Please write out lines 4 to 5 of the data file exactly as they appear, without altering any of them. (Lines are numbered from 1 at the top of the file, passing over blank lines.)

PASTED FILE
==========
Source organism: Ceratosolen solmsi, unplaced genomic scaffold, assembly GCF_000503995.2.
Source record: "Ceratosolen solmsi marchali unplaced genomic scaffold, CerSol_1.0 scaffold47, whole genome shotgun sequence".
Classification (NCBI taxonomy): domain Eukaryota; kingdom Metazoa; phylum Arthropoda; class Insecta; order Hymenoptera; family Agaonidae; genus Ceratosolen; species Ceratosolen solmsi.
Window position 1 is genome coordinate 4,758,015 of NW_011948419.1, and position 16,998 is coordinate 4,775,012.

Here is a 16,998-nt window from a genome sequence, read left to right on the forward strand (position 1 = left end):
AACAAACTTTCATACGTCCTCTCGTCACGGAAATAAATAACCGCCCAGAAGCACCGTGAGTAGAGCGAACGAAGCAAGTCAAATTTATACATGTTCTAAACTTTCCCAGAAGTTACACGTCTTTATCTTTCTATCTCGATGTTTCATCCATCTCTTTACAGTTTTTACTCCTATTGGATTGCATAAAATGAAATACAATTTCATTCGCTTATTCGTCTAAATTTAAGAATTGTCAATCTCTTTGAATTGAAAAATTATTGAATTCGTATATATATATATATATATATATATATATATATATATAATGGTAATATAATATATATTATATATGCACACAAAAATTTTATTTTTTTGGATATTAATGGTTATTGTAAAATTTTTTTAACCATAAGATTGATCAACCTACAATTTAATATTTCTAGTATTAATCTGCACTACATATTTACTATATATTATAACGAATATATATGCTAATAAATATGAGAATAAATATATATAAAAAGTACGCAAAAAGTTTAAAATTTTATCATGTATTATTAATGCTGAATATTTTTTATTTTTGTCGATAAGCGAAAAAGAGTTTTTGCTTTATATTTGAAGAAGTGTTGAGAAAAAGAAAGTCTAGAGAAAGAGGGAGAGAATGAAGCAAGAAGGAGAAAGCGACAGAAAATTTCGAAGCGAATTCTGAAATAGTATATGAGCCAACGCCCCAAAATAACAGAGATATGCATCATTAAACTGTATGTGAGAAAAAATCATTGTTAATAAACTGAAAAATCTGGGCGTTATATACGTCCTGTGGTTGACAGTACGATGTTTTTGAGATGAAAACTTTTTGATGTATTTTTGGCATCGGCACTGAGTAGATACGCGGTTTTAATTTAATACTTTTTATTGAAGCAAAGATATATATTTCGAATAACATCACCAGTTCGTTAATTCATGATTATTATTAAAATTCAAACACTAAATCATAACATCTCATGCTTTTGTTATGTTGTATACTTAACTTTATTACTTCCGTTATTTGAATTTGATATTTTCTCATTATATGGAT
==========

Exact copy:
Window position 1 is genome coordinate 4,758,015 of NW_011948419.1, and position 16,998 is coordinate 4,775,012.

Here is a 16,998-nt window from a genome sequence, read left to right on the forward strand (position 1 = left end):